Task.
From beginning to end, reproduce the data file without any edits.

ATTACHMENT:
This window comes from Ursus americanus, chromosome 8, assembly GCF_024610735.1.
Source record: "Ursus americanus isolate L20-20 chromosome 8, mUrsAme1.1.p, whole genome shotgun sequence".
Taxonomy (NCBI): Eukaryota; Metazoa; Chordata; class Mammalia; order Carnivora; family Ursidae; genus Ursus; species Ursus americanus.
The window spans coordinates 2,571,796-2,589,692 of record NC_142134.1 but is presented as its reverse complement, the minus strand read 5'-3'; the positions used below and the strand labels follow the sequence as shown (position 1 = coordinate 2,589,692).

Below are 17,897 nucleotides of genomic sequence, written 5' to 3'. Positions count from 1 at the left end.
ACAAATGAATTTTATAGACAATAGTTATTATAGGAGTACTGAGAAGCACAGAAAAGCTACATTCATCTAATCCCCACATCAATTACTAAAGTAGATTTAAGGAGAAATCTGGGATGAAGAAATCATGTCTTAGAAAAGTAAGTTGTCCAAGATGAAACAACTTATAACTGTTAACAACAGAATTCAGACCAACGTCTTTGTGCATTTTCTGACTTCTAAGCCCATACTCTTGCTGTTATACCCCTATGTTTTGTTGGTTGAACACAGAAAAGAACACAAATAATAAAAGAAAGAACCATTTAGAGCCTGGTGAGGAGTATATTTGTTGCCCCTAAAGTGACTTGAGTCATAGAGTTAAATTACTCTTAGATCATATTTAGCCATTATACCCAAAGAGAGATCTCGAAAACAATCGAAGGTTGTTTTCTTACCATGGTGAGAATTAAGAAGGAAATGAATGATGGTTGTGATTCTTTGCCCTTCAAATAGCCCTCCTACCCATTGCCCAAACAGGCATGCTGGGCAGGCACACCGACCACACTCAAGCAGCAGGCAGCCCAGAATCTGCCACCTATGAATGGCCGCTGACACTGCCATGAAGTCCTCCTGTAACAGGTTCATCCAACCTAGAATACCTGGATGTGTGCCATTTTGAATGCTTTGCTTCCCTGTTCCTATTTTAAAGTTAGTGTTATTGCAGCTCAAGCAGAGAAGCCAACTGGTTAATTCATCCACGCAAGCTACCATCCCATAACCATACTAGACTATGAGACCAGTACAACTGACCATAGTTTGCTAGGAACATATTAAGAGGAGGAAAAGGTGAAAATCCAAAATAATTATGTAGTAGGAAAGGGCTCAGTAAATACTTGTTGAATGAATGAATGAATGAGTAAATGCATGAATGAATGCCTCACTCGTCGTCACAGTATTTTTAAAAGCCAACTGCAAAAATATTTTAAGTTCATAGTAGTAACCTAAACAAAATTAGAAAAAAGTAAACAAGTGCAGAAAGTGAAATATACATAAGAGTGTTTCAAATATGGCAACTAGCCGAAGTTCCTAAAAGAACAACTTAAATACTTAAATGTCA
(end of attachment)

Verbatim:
This window comes from Ursus americanus, chromosome 8, assembly GCF_024610735.1.
Source record: "Ursus americanus isolate L20-20 chromosome 8, mUrsAme1.1.p, whole genome shotgun sequence".
Taxonomy (NCBI): Eukaryota; Metazoa; Chordata; class Mammalia; order Carnivora; family Ursidae; genus Ursus; species Ursus americanus.
The window spans coordinates 2,571,796-2,589,692 of record NC_142134.1 but is presented as its reverse complement, the minus strand read 5'-3'; the positions used below and the strand labels follow the sequence as shown (position 1 = coordinate 2,589,692).

Below are 17,897 nucleotides of genomic sequence, written 5' to 3'. Positions count from 1 at the left end.
ACAAATGAATTTTATAGACAATAGTTATTATAGGAGTACTGAGAAGCACAGAAAAGCTACATTCATCTAATCCCCACATCAATTACTAAAGTAGATTTAAGGAGAAATCTGGGATGAAGAAATCATGTCTTAGAAAAGTAAGTTGTCCAAGATGAAACAACTTATAACTGTTAACAACAGAATTCAGACCAACGTCTTTGTGCATTTTCTGACTTCTAAGCCCATACTCTTGCTGTTATACCCCTATGTTTTGTTGGTTGAACACAGAAAAGAACACAAATAATAAAAGAAAGAACCATTTAGAGCCTGGTGAGGAGTATATTTGTTGCCCCTAAAGTGACTTGAGTCATAGAGTTAAATTACTCTTAGATCATATTTAGCCATTATACCCAAAGAGAGATCTCGAAAACAATCGAAGGTTGTTTTCTTACCATGGTGAGAATTAAGAAGGAAATGAATGATGGTTGTGATTCTTTGCCCTTCAAATAGCCCTCCTACCCATTGCCCAAACAGGCATGCTGGGCAGGCACACCGACCACACTCAAGCAGCAGGCAGCCCAGAATCTGCCACCTATGAATGGCCGCTGACACTGCCATGAAGTCCTCCTGTAACAGGTTCATCCAACCTAGAATACCTGGATGTGTGCCATTTTGAATGCTTTGCTTCCCTGTTCCTATTTTAAAGTTAGTGTTATTGCAGCTCAAGCAGAGAAGCCAACTGGTTAATTCATCCACGCAAGCTACCATCCCATAACCATACTAGACTATGAGACCAGTACAACTGACCATAGTTTGCTAGGAACATATTAAGAGGAGGAAAAGGTGAAAATCCAAAATAATTATGTAGTAGGAAAGGGCTCAGTAAATACTTGTTGAATGAATGAATGAATGAGTAAATGCATGAATGAATGCCTCACTCGTCGTCACAGTATTTTTAAAAGCCAACTGCAAAAATATTTTAAGTTCATAGTAGTAACCTAAACAAAATTAGAAAAAAGTAAACAAGTGCAGAAAGTGAAATATACATAAGAGTGTTTCAAATATGGCAACTAGCCGAAGTTCCTAAAAGAACAACTTAAATACTTAAATGTCA